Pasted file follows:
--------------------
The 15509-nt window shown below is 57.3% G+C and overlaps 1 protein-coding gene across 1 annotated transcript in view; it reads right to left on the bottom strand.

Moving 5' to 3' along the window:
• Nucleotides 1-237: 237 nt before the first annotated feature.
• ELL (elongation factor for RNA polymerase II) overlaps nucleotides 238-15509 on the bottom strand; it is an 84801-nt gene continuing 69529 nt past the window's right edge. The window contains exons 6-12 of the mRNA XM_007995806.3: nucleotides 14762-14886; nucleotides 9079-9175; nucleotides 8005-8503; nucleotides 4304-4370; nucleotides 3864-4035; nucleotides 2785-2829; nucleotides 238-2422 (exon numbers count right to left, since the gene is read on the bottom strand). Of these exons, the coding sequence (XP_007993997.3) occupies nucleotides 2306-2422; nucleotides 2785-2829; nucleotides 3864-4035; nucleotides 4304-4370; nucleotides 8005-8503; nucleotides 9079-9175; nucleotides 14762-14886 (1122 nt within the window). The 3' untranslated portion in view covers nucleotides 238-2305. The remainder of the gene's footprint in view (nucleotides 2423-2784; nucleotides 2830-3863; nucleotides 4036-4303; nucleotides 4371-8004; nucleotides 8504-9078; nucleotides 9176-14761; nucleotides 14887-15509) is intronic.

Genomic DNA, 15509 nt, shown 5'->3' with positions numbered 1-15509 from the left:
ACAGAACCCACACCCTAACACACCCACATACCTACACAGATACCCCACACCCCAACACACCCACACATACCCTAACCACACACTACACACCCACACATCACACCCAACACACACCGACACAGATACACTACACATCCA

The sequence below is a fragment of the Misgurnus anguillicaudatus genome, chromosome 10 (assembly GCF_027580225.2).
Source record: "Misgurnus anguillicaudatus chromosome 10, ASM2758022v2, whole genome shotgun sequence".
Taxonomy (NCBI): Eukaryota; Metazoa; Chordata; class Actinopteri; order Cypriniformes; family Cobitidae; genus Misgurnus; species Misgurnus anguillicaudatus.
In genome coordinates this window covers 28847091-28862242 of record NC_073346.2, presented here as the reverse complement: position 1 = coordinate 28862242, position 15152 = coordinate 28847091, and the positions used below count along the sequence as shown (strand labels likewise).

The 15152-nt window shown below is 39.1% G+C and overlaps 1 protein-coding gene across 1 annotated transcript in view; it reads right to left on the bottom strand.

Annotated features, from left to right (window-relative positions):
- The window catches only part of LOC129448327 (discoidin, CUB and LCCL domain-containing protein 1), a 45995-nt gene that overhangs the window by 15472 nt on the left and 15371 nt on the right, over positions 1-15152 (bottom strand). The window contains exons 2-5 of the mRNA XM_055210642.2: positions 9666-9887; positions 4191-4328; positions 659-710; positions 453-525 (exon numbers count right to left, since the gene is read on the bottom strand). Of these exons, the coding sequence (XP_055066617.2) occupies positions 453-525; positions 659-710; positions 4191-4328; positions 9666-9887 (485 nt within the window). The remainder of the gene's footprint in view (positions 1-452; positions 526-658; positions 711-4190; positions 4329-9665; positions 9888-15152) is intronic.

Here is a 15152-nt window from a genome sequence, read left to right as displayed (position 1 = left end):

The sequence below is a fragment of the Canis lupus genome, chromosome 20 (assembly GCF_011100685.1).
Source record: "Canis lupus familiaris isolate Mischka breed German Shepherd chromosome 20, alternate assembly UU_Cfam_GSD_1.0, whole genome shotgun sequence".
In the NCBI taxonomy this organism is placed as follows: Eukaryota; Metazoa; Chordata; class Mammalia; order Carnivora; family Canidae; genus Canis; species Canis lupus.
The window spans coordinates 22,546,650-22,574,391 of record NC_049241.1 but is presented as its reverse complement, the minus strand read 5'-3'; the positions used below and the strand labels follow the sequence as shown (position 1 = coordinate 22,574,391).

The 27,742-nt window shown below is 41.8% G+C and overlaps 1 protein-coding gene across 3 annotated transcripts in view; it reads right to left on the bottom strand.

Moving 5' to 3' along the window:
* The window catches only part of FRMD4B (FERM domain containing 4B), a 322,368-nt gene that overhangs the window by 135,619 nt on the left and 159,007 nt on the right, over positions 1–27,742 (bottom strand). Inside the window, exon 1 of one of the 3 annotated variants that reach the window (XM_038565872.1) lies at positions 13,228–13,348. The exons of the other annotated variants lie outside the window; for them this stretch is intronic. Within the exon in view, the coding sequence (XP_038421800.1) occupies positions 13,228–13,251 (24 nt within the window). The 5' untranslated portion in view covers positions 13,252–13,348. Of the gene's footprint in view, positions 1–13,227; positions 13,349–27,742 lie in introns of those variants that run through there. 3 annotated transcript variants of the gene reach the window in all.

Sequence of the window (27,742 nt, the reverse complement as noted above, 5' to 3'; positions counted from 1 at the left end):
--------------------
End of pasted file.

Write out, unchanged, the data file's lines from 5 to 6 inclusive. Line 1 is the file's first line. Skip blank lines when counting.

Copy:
Genomic DNA, 15509 nt, shown 5'->3' with positions numbered 1-15509 from the left:
ACAGAACCCACACCCTAACACACCCACATACCTACACAGATACCCCACACCCCAACACACCCACACATACCCTAACCACACACTACACACCCACACATCACACCCAACACACACCGACACAGATACACTACACATCCA